By Matthew McDowell - Flinders University
European settlement of Australia, and the exotic predators and herbivores they brought with them, caused rapid widespread biodiversity loss. As a result, for the past 200 years Australia has had the highest mammal extinction rate in the world.
Some extinct species were deliberately persecuted, such as the Tasmanian Tiger, Thylacinus cynocephalus, and some were neglected, such as the recently extinct Bramble Cay Mosaic-tailed Rat, Melomys rubicola.
Others, such as Gilbert’s Potoroo, Potorous gilbertii, appear to have simply been in the wrong place at the wrong time. Not yet extinct, but considered the most endangered marsupial in the world, it lost 90% of its natural habitat to a bushfire in late 2015.
When a species is lost from a community, the processes and functions it performed are also lost. All species contribute to the maintenance of their community ecology, but few contribute more than fossorial (digging) species such as bettongs, potoroos and bandicoots.
Part of the cycle
Bettongs are particularly important because most species mainly eat hypogeal fungi (truffles) and spread fungal spores wherever they dig.
As all Eucalyptus plants form a symbiotic relationship with hypogeal fungus during at least part of their life, spreading spores is one of the most important ecosystem services a mammal can perform.
Bettongs also facilitate seedling germination and establishment, soil aeration, incorporate organic matter and improvement moisture infiltration.
Before European settlement, at least five species of bettongs lived on mainland Australia, now (excluding the Rufous Bettong, Aepyprymnus rufescens, a similar beast but not of the genus Bettongia) only Bettongia tropica remains, and it’s listed as endangered.
The almost total loss of these ecosystem engineers from mainland Australia has far-reaching implications that may ultimately lead to vegetation succession, the gradual replacement of one plant community by another. In this case, it will be an impoverished one.
Last year, I published a description of the Desert Bettong (Bettongia anhydra) in the Journal of Mammalogy based on the skull and jaws of an animal that was collected alive near the southwestern corner of the Northern Territory in 1933.
Until now, it has been considered synonymous with its morphologically similar cousin the Burrowing Bettong, Bettongia lesueur. Sadly, the newly-identified Desert Bettong has never been encountered alive since. How many other native mammals have been lost without being recognised or have their remains resting in museum cabinets just waiting for the right person to look at them?
Recent breakthroughs in DNA research have shown that what were once considered wide-ranging species are in many cases species complexes. For example, molecular research on the Dusky Antechinus, Antechinus swainsonii, has revealed a complex of five species.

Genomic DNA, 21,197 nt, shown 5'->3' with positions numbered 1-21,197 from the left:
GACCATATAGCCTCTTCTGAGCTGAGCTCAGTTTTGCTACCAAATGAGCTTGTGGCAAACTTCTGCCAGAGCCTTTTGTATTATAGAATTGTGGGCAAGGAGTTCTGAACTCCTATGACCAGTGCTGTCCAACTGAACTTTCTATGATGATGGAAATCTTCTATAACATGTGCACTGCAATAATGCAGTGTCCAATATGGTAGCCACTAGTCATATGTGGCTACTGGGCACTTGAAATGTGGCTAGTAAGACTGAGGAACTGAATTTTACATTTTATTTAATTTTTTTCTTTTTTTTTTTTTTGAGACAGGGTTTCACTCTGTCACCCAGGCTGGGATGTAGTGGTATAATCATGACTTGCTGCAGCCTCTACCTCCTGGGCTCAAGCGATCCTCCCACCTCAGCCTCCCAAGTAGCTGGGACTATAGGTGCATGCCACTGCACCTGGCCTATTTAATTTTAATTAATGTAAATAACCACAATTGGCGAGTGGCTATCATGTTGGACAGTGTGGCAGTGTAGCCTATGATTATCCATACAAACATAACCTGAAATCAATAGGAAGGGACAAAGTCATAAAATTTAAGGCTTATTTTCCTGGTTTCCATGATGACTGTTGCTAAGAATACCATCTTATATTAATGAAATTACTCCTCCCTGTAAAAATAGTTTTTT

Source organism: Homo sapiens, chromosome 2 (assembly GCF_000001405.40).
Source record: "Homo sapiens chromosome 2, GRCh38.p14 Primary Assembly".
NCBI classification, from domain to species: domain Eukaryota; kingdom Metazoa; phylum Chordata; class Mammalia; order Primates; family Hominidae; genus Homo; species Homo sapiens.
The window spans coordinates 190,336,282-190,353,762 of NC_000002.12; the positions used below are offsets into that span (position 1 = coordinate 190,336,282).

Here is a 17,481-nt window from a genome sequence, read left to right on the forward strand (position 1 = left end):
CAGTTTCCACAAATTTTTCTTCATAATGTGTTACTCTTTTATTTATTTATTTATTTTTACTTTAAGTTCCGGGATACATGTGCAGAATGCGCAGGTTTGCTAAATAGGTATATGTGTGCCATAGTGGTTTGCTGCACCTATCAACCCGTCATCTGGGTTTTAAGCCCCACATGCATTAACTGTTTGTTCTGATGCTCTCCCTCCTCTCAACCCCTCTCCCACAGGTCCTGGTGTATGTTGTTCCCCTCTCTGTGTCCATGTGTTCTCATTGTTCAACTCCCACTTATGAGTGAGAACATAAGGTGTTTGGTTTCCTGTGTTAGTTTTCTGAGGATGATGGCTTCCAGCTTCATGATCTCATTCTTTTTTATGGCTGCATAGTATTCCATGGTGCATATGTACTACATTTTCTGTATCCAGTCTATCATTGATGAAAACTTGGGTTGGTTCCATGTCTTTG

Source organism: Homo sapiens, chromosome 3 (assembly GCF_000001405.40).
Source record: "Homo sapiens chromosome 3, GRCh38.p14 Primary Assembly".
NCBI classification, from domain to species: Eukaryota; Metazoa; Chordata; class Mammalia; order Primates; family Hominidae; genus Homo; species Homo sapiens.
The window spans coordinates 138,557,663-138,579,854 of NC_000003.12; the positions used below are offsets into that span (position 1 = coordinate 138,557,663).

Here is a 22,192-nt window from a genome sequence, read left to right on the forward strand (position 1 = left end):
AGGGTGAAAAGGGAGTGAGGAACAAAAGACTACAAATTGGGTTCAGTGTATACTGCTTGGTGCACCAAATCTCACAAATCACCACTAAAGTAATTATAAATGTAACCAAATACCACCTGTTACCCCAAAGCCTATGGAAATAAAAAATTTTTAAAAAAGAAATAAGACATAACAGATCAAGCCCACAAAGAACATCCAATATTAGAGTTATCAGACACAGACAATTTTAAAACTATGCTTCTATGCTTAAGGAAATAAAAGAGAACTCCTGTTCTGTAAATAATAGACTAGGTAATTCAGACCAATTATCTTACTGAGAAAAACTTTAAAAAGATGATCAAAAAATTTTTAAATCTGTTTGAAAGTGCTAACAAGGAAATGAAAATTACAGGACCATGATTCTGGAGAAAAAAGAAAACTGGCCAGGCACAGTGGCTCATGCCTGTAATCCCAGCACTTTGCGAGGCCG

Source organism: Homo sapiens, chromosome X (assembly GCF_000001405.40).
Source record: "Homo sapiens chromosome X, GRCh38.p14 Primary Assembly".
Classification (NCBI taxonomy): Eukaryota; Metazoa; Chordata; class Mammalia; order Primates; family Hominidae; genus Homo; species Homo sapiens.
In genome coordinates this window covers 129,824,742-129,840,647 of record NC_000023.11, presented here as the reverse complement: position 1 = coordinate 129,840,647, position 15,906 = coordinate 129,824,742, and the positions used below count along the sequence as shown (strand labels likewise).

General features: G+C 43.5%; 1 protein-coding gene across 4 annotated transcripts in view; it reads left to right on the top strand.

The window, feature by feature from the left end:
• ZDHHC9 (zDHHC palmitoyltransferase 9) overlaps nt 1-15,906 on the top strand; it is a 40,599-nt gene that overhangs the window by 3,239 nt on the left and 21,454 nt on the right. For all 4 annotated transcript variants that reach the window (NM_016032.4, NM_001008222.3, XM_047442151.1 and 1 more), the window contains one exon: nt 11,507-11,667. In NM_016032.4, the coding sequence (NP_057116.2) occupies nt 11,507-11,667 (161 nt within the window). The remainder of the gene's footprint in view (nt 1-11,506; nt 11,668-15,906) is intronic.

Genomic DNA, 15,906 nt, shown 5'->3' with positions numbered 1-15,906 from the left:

The good and the bad news
The good news is Australia’s biodiversity is richer than we thought. But the bad news is we’re still losing species at an alarming rate. So what can we do to reduce further loss of our unique mammals beyond protecting pristine areas?
Before attempting a restoration project, we really need to know what it is we want to restore. Many native mammals became locally extinct before historical records were compiled. As a result, Holocene (<10,000 year old) fossils provide better evidence of species distribution and habitat preferences than historical records.
Unfortunately, conservation and natural resource managers rarely consult the fossil record. If they did, they’d see that the modern distributions of many species poorly reflect their fossil distributions.
For example the Broad-toothed rat, Mastacomys fuscus, presently lives in alpine regions, but the fossil record shows that less than 1,000 years ago, it lived near sea level on the Fleurieu Peninsula and the Coorong.
The Mulligans Flat restoration project, in north-eastern ACT, is a great example where Holocene fossils were used to make evidence-based conservation decisions.
The research team used fossil and other evidence to identify species that once lived in their study area. Then, they prioritised the order of species reintroduction based on the range of ecological services each species performed.
Releasing Eastern or Tasmanian Bettongs, Bettongia gaimardi, was their first priority. Their reintroduction appears to be improving soil quality profoundly. I believe the practices used at Mulligans Flat should be applied to all future restoration projects.
The Eastern Bettong is considered secure on Tasmania and the Northern Bettong, Bettongia tropica, still persists naturally on mainland Australia.
All other surviving bettongs live on small islands. This affords protection from predators but limits population size, genetic diversity and reintroduction potential.
If we can’t restore original faunas, I think we have to seriously consider building novel, self-sustaining communities even if they lack present or past analogues. They may even need to include exotic species. Though it sounds extreme, it may be the only way to achieve lasting protection against extinction for what remains of Australia’s unique fauna.
Source: The Conversation